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SOUTH PORTLAND — After more than a year of trying to gain approval for a liquefied petroleum gas storage depot at Rigby Rail Yard, NGL Supply Terminal Co. Thursday announced it will withdraw its application.
“Despite a year-long, good-faith effort by the company to address all legitimate safety concerns and to comply with the city’s existing and prospective regulations, it has become apparent that some in city government are determined to oppose the project by any means possible and under any circumstances,” Kevin Fitzgerald, regional operations manager for NGL Energy Partners, said in a press release.
The announcement came four days before the City Council is slated to hold a first reading of amendments to the city’s fire code — changes that were drafted in response to NGL’s application, as a means to tighten the regulation of commercial propane and prohibit NGL’s proposed use.
NGL submitted its application in January 2015, initially proposing six 60,000-gallon above-ground storage tanks to replace the company’s existing facility on West Commercial Street in Portland. That proposal was reduced to one 24,000-gallon above-ground tank in a revised application submitted to the Planning and Development department last September.
The application process was tumultuous and controversial, with opposition from people who live near the rail yard and others who expressed concerns about the project’s safety and necessity.
Pat Doucette, the city’s code enforcement officer, who first said NGL’s proposed use was allowed under city zoning ordinances, reversed her opinion nearly a year later.
City Councilor Brad Fox was openly criticized late last year for privately attempting to convince fellow councilors to oppose the application, often via his personal email instead of his city-provided account. The council attempted to pass a moratorium that would have effectively stopped NGL’s application process for six months, but it failed to get a majority vote. And both the Portland Regional Chamber and the South Portland-Cape Elizabeth Chamber of Commerce criticized the council for not being fair to NGL in the application process.
Following the company’s announcement Thursday, Chris Hall, chief executive of the Portland Regional Chamber, said the group is “very sad to see the application withdrawn.”
“We were very concerned about the fairness of the process. We can’t help but see this result as throwing that into question,” Hall said. “We want South Portland to prosper, to grow and for the people to have the community they want, but we’re worried when folks can’t complete an application process.”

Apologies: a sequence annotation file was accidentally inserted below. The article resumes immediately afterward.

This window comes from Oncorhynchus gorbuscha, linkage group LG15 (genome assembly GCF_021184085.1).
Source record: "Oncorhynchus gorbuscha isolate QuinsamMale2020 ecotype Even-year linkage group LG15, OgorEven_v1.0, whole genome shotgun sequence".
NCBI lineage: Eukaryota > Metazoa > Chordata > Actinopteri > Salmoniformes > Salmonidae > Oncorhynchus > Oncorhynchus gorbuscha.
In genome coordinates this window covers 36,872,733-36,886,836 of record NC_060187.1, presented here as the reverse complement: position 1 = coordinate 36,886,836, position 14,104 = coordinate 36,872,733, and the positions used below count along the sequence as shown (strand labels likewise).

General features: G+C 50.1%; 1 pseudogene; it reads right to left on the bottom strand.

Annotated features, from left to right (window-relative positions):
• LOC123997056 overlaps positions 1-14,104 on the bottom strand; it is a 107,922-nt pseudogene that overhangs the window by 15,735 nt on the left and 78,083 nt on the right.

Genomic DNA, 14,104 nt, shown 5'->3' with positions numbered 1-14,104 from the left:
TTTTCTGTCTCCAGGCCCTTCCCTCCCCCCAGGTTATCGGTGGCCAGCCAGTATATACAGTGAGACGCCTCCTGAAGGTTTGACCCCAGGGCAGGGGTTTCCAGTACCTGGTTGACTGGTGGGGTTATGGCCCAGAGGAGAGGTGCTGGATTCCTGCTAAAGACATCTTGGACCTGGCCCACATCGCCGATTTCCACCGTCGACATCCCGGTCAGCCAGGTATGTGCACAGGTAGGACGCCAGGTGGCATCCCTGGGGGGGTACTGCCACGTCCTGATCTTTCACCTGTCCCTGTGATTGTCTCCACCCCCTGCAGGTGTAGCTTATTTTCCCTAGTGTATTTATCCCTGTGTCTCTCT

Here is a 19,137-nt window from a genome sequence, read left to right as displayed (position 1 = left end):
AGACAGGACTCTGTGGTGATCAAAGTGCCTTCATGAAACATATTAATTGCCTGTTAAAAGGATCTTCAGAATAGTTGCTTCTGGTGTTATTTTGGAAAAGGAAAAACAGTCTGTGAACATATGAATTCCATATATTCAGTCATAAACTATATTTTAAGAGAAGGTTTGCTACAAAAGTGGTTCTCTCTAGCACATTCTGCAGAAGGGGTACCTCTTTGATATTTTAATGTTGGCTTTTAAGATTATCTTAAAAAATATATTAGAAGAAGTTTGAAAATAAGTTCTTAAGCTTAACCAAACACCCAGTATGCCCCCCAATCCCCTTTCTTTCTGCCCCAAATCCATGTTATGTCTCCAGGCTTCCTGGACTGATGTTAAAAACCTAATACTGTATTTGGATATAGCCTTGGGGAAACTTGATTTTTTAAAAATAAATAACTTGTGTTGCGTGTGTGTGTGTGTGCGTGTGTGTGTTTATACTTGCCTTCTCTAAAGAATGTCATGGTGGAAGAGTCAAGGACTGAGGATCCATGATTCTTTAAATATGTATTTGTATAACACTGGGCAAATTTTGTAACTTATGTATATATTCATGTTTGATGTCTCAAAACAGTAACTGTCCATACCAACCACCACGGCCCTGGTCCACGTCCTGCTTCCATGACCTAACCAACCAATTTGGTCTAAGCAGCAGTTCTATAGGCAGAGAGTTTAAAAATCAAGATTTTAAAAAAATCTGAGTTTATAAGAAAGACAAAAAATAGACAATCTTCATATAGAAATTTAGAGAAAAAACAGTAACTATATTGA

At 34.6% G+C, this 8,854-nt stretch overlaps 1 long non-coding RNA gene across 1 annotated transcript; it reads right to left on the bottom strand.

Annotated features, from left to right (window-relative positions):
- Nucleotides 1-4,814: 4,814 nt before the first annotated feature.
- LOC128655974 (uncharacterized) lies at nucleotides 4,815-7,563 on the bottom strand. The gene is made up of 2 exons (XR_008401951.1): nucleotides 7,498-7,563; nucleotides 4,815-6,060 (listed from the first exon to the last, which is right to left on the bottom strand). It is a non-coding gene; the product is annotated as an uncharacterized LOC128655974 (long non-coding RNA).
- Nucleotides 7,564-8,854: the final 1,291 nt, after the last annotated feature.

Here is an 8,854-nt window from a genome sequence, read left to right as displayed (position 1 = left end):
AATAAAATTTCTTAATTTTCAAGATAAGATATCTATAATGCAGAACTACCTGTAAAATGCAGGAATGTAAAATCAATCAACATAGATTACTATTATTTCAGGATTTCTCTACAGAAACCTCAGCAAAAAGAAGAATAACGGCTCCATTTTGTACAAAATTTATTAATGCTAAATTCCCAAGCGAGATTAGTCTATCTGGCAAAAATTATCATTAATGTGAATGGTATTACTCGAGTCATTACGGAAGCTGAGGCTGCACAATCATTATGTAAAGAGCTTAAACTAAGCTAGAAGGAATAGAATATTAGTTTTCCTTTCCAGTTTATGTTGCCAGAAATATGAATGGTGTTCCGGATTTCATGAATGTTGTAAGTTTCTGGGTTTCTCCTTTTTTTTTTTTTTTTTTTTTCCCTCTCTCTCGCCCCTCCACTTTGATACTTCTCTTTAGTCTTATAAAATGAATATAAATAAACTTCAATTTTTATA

Hall said he is “concerned about the message” this process will send to other developers and investors about the city’s attitude toward business investment.
“It doesn’t help other investors,” he said. “It discourages them. I hope the City Council can make some affirmative steps to make sure this doesn’t happen again. (The city) needs to renew its commitment to fair process and let (the application) either succeed or fail on its merits.”
But Fox was very happy to hear the news. “To me, it’s an incredible thing,” he said Thursday.
“Obviously this has been a year long struggle for so many people to try to keep this facility from being built next to people’s houses,” Fox said. “We still have that concern and we still need to get the fire code safety ordinance passed Monday night to make sure (Rigby Rail Yard operator Pan Am Railways) doesn’t try to do the same thing.”
Fox said he doesn’t see NGL’s decision as an example of the city unfairly driving businesses away. “We just didn’t feel their location was a wise choice,” he said.
With the South Portland proposal off the table, Fitzgerald said in the NGL press release, “we will increase our supplies at other regional terminals, including a site in Auburn for the short term, while exploring the development of a new facility at an alternate location in Maine.
“We are confident that another Maine community will value the jobs, financial investment, tax revenues and energy security our terminal will provide.”
A rendering of NGL Supply Terminal Co.’s proposed propane storage facility at Rigby Rail Yard in South Portland. The company withdrew its application on Thursday, March 17.